Part 1 of 7: Comments by Shane Ivey
I'm not going to give you a comprehensive review of Attack of the Clones,
because Martin Thomas
already did that and he did a heck of a job. I think I actually enjoyed
the movie a little more than he did (although it might have helped that I was
with my 7 year old son, who had his brand new collapsible lightsaber and was
grooving to the whole thing, even the mushy parts); but, all in all, I think
Martin got it right.
There are a couple of things he didn't say, though, or things I want to say
differently, or things I just can't quite wrap my brain around. Tell
me what you think.
Can't Find a Better An
Girls, help me out here. You're dating this guy. He's young, he's cute, he
has a sense of humor, and he does that dysfunctional brooding thing to show
he's sensitive, but not too sensitive. (It also helps to spice things
up, which is good because he has a really stilted way of talking and can't—sorry,
"can not"—use contractions.) Sure, you both work long hours and
your jobs kind of conflict, but the relationship has real potential. He smolders
when he looks at you, but he can take "No" for an answer. That kind
Then you find him in the garage fixing something with this really intense,
"I'm gonna fix the HELL out of this power coupler!" look on his face.
So you ask him what's wrong, because that brooding thing is pretty hot.
"I just killed a whole village of men, women, and children," he says.
"I killed them like animals. I hate them!" And then he cries.
Here's where I need the help. Do you (1) say, "That's great, dear,"
pretend you have to go pick some mushrooms from under the vaporator before dinner
or something, and go straight to the cops; (2) get him a lawyer; or (3) pat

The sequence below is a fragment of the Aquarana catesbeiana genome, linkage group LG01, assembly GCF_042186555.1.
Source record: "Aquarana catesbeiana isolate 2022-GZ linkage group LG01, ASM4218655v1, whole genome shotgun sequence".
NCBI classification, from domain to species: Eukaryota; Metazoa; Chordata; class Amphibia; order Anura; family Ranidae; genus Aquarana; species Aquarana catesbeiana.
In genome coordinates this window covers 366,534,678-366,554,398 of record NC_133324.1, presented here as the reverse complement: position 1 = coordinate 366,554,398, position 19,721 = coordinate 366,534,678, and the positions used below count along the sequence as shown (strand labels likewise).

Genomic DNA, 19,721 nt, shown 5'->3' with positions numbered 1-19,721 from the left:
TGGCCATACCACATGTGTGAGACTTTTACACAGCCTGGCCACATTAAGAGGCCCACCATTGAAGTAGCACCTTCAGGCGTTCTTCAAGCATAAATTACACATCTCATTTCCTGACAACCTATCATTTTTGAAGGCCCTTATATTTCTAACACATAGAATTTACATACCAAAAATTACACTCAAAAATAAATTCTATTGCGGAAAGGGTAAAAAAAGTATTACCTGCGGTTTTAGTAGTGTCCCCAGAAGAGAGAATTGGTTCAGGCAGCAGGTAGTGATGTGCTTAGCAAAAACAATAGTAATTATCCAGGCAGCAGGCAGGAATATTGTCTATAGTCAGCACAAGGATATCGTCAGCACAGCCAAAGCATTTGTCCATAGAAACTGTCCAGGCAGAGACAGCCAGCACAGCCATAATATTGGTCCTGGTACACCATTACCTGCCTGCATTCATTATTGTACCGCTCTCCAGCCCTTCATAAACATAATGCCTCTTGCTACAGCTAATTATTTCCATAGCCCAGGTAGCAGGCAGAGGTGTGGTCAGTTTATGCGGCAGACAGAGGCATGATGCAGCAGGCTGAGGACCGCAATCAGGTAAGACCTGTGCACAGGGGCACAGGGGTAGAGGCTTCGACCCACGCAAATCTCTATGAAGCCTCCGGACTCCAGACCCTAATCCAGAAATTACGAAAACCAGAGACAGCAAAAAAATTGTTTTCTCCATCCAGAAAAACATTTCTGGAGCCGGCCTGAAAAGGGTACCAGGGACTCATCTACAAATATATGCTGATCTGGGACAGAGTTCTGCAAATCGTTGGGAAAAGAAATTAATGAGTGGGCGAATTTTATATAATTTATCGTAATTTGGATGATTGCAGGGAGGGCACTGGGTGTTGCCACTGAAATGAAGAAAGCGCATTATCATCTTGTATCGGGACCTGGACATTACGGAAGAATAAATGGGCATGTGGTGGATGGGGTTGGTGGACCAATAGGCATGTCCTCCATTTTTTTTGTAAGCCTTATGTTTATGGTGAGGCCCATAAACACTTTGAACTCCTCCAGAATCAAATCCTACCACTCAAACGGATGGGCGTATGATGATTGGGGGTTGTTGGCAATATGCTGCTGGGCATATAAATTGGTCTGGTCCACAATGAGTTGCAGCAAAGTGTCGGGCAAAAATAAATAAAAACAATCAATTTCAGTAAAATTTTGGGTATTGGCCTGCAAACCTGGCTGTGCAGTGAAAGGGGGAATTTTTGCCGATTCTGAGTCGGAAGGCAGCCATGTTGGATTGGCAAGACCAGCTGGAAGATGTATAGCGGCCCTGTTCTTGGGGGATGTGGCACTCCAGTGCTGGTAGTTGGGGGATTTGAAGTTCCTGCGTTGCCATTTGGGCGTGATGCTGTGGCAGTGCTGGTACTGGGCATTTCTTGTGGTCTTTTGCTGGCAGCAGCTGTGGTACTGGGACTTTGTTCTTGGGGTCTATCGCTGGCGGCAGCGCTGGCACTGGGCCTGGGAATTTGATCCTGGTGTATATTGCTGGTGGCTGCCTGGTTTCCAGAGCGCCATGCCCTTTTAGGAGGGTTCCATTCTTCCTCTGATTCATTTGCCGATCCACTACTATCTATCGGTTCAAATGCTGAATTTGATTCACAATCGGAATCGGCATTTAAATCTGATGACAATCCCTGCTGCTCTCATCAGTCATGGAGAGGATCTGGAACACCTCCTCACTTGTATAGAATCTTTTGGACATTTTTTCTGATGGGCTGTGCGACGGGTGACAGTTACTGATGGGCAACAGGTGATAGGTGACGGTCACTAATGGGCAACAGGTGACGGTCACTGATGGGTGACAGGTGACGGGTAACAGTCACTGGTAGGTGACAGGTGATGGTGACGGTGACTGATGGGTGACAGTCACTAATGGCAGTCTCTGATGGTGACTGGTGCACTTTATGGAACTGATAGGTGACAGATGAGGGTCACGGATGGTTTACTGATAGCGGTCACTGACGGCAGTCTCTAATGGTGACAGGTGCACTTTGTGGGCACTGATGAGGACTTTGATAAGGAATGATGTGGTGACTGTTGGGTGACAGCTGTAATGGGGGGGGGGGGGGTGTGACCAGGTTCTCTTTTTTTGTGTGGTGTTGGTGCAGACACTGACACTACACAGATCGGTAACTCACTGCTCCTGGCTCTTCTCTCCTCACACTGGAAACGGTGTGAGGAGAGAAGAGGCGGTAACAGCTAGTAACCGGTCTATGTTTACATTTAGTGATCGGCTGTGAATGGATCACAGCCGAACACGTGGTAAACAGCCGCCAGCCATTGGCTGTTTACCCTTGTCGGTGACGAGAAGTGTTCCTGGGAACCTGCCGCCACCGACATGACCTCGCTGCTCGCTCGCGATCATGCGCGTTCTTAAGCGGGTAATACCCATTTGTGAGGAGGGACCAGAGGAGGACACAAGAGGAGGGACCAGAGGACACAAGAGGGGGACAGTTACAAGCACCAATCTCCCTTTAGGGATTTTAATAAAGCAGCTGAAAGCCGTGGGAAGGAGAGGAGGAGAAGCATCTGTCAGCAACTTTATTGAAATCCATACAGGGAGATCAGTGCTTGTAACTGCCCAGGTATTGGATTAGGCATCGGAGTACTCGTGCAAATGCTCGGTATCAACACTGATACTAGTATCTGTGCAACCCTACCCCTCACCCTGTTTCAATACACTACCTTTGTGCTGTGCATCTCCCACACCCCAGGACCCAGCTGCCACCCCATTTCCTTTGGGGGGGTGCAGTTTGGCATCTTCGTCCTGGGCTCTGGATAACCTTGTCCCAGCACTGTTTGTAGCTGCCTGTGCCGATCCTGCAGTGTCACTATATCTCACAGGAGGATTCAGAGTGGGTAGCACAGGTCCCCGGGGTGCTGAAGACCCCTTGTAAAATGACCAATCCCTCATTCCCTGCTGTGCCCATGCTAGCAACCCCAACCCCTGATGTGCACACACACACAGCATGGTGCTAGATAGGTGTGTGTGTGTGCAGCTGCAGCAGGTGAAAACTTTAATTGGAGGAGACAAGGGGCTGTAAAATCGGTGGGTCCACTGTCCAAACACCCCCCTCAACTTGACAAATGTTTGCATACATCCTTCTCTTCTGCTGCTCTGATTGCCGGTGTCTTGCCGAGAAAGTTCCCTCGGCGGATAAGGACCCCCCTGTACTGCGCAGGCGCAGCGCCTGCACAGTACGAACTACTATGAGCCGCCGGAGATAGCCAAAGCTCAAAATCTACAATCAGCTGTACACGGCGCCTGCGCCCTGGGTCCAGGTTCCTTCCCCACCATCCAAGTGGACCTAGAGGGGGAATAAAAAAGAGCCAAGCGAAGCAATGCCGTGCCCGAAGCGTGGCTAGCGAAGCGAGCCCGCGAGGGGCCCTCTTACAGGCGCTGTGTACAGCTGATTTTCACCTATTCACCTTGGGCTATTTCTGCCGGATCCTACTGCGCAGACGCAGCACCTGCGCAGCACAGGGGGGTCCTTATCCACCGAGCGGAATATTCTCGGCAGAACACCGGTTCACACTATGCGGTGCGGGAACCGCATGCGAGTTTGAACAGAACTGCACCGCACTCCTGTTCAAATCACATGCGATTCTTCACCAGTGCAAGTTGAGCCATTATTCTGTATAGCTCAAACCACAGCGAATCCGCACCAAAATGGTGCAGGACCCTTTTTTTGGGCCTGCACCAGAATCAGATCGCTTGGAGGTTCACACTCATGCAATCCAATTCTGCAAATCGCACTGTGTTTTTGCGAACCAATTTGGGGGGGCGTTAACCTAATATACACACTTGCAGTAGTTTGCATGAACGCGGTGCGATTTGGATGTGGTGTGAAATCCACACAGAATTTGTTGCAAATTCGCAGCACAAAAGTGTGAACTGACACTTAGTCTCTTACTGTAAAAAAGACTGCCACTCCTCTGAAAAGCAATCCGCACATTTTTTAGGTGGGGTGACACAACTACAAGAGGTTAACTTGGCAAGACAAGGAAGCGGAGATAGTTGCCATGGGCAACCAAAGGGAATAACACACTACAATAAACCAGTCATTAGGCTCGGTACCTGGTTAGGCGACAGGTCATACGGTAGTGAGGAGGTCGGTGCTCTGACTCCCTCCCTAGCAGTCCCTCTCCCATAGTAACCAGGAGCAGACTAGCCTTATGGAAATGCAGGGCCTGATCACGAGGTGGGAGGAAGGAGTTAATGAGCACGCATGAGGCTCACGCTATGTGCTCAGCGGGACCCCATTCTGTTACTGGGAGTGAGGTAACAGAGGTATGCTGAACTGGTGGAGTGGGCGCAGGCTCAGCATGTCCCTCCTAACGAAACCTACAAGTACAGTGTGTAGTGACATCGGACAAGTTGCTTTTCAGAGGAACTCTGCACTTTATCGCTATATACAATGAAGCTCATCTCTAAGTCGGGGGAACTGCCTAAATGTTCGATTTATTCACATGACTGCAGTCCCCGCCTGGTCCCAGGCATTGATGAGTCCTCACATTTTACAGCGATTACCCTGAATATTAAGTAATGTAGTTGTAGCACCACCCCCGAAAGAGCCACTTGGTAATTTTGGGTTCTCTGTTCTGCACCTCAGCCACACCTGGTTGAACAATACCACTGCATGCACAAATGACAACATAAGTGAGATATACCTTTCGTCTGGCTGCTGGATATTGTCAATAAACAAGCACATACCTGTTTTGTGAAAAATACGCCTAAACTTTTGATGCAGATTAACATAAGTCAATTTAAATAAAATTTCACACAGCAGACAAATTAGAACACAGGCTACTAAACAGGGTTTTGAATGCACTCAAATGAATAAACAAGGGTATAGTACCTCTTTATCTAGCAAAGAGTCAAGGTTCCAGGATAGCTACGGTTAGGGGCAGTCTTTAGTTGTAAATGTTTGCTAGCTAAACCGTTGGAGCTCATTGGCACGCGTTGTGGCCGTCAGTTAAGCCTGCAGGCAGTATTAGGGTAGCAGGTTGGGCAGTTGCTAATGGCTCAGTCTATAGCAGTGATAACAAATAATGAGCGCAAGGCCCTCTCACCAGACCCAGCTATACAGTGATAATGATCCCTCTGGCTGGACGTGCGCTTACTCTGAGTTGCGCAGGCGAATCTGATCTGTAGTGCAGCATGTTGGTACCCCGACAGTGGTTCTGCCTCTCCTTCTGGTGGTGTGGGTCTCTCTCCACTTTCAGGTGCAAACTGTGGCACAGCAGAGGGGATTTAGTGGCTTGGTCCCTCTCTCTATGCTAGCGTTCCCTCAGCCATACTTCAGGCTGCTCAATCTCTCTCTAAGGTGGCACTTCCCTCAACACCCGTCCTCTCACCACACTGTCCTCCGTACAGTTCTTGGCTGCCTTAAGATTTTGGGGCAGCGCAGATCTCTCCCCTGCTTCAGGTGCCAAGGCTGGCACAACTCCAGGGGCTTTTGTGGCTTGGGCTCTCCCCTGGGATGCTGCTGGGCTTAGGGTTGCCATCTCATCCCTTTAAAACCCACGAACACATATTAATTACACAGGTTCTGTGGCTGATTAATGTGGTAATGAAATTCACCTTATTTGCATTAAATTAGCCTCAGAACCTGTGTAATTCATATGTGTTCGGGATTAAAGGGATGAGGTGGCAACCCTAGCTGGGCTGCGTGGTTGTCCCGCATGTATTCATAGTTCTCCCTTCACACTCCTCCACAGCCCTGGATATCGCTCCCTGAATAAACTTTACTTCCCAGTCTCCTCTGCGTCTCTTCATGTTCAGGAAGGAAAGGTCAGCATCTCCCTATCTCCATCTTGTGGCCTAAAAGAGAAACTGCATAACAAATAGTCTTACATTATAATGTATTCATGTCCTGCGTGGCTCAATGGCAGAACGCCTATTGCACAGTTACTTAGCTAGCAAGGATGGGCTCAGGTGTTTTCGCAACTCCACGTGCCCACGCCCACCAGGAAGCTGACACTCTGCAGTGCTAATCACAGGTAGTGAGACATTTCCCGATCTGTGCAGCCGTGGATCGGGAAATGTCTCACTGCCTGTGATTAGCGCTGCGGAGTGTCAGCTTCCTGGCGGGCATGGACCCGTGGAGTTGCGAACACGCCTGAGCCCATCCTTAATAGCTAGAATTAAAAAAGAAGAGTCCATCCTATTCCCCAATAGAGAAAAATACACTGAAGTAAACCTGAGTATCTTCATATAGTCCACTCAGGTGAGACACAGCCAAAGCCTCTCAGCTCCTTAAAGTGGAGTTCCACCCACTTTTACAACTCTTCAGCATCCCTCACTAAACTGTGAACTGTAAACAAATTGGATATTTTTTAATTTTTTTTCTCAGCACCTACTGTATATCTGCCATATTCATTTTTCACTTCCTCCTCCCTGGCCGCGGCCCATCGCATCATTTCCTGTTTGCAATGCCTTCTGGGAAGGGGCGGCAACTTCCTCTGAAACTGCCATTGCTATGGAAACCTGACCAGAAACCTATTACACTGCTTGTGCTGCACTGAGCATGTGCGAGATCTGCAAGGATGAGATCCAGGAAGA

him gently on the shoulder and sympathize, because he's only human, after all,
and sometimes humans have to kill whole villages of men, women, and children.
Now, I'm not going to pretend that a smart girl like Padme Amidala—she
ruled a whole planet at 14, for cryin' out loud, and did a good job of it, too;
how do the other Girl Scouts keep up with that?—can't fall for a jerk.
It happens all the time. But this isn't your average, every day, trailer park
kind of jerkiness. It's not like Anakin called from a pay phone at 8:30 Saturday
morning and told her, "Baby, I feel so bad. I really tied one on last night,
and I totalled the speeder and the cops made me sleep it off in detention. Do
yew still LUUUV me?" It just ain't the same.
Do the cuteness and the brooding make the mass murder okay? Because they seemed
to do the trick for Padme.
And does this explain why the frat jerks got all the dates in college?
Palpatine foresees him becoming the greatest of the Jedi.
Yoda and His Badness
In my theatre, the moment that knocked the audience out was not when Yoda fired
up his lightsaber. It was a few minutes before, when Christopher Lee's Count
Dooku had just beat Anakin and Obi-Wan down and was about to finish them off,
and the camera picks up this shadow coming around the corner. It's a short little
silhouette with a shuffling limp, and everybody knows who it is. Everyone in
the theatre—every single person—laughed the exact same laugh.
It was that low, vindictive, knowing laugh that says, "Man, you pissed
the WRONG guy off. You're gonna GET IT now!" The whole theatre. It would
have been a little scary, but I was doing it, too.
The actual getting and giving of "it" was fun—"it"
being in this case a Yoda-size lightsaber ass-whipping: when he got his Force
on, the little guy was spry as a rabid wolverine—but not really as great
as that split second when we realized what was about to happen. That
was a Star Wars moment.
Making the Most of a Name Like "Dooku"
Damn, can Christopher Lee get some mileage out of evil! The man's 80 and he
still makes these roles look good. If only the rest of the cast could make cornball
Lucasian dialog sound natural, Attack of the Clones would have been a
lot more fun.
Especially the mushy parts.